The summer found us in Fife, "where the Norweyan banners flout the sky and fan our people cold", I find myself adding, inevitably. Somehow, I had expected open moorland and fellside, but the richness of this lowland farming country is evidenced by the sheer number of castles, most of which we visited.
First, To Stirling, where the thing that cought my eye was the tapestry project in the castle. Of course, it is really no different from restoring the roof or replicating the roof-bosses, but surely there is something odd in commissioning such time-consuming works but choosing such a well-known series as the Unicorn tapestries. Would it not have been better to locate a more obscure , contemporary model? It just strikes me as the equivalent of hearing Vivaldi's "Four Seasons" one more time.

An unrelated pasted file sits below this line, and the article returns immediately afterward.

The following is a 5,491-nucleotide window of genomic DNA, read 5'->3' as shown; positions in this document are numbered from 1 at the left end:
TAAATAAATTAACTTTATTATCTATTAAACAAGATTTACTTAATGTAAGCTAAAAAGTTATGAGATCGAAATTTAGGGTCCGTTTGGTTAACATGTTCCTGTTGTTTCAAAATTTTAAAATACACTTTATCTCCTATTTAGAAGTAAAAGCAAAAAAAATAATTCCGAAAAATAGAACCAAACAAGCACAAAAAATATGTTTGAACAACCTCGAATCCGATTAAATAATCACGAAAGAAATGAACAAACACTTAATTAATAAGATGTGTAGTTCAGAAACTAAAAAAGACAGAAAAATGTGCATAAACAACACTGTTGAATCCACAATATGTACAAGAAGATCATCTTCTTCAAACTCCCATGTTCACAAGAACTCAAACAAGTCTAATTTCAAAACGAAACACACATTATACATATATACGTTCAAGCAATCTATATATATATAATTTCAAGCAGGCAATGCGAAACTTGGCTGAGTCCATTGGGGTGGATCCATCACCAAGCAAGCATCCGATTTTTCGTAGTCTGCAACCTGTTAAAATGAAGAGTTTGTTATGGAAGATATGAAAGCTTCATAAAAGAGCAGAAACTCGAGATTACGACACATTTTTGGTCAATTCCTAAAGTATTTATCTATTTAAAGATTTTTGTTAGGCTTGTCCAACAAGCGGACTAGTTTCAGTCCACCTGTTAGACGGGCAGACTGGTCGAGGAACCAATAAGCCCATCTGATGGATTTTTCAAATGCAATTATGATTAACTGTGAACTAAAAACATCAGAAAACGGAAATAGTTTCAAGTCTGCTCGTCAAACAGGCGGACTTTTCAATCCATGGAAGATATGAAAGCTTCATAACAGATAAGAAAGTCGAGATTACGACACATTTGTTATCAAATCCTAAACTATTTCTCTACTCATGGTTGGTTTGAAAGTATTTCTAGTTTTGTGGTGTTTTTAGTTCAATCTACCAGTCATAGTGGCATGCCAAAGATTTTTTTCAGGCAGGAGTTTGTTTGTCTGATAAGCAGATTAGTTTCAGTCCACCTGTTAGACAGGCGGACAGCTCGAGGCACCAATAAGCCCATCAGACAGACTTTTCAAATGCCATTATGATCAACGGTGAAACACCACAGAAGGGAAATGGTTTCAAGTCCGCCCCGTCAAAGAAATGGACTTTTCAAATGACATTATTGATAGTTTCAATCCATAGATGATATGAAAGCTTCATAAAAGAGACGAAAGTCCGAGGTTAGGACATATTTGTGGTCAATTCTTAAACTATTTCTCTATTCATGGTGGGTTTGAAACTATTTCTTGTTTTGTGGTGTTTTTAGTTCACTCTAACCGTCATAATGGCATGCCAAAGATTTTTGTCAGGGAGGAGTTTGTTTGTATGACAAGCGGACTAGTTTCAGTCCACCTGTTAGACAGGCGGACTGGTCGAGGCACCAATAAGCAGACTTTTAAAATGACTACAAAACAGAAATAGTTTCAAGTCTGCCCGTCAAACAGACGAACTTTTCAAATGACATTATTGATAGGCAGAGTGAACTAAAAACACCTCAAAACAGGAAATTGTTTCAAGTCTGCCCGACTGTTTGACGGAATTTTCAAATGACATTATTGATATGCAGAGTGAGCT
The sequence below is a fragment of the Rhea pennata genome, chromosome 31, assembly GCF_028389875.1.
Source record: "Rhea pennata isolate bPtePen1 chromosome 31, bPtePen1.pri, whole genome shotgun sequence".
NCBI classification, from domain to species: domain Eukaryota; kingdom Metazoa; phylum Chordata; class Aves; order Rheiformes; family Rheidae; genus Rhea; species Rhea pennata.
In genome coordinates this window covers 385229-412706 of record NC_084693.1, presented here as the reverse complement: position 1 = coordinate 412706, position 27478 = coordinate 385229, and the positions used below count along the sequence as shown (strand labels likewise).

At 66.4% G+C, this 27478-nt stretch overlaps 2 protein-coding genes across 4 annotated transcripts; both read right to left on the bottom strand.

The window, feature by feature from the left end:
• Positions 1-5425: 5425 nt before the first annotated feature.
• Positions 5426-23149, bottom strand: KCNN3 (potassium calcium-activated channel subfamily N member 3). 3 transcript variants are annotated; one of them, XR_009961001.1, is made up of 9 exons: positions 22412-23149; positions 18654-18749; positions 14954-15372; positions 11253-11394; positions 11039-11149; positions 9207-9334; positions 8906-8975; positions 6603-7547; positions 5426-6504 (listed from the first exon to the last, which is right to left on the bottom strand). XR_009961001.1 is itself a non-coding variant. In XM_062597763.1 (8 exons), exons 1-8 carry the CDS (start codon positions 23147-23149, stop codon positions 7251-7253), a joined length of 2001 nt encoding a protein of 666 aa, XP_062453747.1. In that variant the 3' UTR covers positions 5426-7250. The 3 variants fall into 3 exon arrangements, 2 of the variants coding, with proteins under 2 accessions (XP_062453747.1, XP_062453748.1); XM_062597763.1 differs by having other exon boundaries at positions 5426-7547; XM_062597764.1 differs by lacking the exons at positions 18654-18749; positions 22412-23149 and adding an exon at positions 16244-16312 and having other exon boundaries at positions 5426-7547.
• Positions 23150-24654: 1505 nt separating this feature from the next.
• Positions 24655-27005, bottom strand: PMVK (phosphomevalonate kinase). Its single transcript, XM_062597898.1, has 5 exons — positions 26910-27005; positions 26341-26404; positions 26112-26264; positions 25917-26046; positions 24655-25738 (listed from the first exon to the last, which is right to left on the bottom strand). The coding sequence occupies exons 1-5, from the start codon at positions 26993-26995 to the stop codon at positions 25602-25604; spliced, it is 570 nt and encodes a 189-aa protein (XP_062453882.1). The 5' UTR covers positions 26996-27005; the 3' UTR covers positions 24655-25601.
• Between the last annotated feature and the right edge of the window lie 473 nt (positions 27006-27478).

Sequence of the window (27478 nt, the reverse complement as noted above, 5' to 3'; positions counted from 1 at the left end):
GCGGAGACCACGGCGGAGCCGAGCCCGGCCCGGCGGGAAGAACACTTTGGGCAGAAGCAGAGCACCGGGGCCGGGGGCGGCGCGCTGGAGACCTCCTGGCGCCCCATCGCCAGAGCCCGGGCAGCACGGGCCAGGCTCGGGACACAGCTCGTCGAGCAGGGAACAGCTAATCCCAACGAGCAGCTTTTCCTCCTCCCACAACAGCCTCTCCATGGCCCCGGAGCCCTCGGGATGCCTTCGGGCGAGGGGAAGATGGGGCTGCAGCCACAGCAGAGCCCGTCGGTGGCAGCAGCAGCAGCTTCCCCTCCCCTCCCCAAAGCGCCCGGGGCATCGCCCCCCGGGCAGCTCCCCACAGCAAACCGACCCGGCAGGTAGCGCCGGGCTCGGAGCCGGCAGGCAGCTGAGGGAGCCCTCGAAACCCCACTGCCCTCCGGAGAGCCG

A relaxed day in Culross, where the National Trust has created a sense of a past that never was, Culross having actually earned its living by salt pans and smelting, featuring large amounts of coal smoke. In the palace, something I've never seen before: themed needlework in every room, produced by a very active local group. Bargello seat covers, crewel-work window seats, samplers - it really made the rooms alive for me.
A walk and demanding climb up West Lomond, from which the whole Forth was visible.
Pittenweem Arts Festival with many studios open,most impressive the lovely pottery in the Page Gallery - if only one's kitchen had that pared-down simplicity
A glorious day walking from Anstruther to Crail, the sky burning blue for our lunchtime picnic.